March 4. 2024. 8:40

The Daily

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Czech ambassador: Turkish foreign policy won’t change if opposition wins

Turkey’s foreign policy is not expected to change if the opposition coalition, which has set out its ambition to improve relations with the EU, wins the May elections, the Czech Ambassador to Ankara Pavel Vacek told in an exclusive interview.

Turkey’s parliamentary and presidential elections will be held on 14 May 2023.

According to the diplomat, the opposition offers a change of the country’s political system – from a very centralistic and presidential one to parliamentary democracy.

“To put it simply, the opposition thinks that its victory alone is a recipe for a significant improvement in relations (between Turkey and the EU),” Vacek said.

One should not expect any significant shift in foreign policy, he added. “In the basic external vectors of Turkish politics, even the opposition parties do not foresee a major departure,” Vacek explained.

The ambassador also said he expects continuity of the Turkish foreign policy even if President Recep Tayyip Erdogan lost in the elections after twenty years of power.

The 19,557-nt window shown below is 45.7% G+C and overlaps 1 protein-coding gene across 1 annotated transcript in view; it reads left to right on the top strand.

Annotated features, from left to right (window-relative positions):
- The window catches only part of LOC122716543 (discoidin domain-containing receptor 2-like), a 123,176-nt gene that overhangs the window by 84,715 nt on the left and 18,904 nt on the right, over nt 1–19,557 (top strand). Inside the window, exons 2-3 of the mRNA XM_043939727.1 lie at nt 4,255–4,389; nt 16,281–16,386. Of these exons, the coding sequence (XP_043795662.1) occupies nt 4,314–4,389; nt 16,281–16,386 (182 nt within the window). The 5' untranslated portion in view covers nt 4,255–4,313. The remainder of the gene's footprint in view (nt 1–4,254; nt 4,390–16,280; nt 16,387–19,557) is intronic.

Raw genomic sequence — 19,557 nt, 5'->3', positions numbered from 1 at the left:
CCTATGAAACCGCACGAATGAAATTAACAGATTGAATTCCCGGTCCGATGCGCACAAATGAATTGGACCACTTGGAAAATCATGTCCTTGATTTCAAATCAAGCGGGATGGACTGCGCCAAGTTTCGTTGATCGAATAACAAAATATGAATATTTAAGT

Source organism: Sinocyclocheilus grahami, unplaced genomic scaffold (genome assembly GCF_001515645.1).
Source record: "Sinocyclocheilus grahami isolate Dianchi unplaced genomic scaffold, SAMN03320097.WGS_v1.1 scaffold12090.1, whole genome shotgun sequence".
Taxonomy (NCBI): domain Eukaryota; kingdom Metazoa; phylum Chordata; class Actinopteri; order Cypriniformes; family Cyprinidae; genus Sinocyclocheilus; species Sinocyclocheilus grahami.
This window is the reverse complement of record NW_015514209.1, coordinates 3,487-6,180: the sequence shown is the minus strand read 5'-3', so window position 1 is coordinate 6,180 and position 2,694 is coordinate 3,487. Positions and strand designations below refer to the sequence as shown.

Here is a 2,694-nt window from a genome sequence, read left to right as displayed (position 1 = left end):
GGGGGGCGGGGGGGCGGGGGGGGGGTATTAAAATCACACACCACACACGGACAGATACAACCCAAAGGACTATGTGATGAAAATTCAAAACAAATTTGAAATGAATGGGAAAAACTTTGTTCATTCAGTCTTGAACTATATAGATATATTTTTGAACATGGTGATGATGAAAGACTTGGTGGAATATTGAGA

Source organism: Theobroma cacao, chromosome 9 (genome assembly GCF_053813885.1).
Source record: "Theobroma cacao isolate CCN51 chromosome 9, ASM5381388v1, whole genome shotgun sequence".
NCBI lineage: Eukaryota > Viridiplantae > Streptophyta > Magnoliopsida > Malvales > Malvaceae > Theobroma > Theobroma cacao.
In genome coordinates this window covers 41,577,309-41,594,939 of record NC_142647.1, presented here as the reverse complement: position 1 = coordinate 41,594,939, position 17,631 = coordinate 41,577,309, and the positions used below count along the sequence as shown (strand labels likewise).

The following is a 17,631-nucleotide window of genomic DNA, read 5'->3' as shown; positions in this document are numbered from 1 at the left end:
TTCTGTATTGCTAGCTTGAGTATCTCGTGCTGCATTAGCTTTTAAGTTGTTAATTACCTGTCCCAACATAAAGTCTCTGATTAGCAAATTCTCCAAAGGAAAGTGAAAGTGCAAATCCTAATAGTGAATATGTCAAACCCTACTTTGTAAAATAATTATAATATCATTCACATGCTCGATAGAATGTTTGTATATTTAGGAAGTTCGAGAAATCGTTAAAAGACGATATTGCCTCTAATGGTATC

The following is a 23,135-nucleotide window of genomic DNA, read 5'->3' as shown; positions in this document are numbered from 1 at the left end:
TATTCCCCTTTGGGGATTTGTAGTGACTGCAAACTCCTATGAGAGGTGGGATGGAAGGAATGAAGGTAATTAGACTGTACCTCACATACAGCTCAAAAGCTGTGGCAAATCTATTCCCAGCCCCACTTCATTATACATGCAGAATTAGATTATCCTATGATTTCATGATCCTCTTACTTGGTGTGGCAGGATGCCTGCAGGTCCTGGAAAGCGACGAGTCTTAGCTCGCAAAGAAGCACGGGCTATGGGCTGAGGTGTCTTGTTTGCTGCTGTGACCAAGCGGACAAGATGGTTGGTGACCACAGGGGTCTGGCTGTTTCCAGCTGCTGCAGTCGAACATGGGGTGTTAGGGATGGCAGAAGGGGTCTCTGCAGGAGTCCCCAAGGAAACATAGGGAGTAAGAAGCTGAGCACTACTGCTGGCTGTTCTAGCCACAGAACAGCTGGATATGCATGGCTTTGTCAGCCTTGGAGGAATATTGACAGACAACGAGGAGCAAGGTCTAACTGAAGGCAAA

“Turkey will simply not be different,” Vacek added. “Great countries simply do not change from one year to the next,” the ambassador said.

Also read: Turkey’s Kilicdaroglu ahead of Erdogan two months before elections.

According to the diplomat, the continuity also applies to issues such as Russia’s war against Ukraine, policy towards Syria, migration policy or issues concerning Cyprus.

“Of course, it is important to ask questions, and we are in contact with the opposition parties, and we are asking questions. There are some differences from the view of the current leadership, but not fundamental,” the Czech diplomat said.

“Nowhere do you see any completely fundamental difference between what Turkey has been saying and doing for the last 20 years and what the opposition has been promising,” he added.

Turkey opposes the European Union’s sanctions against Russia, the ambassador said, pointing to the country’s opposition to using sanctions at the international level more generally.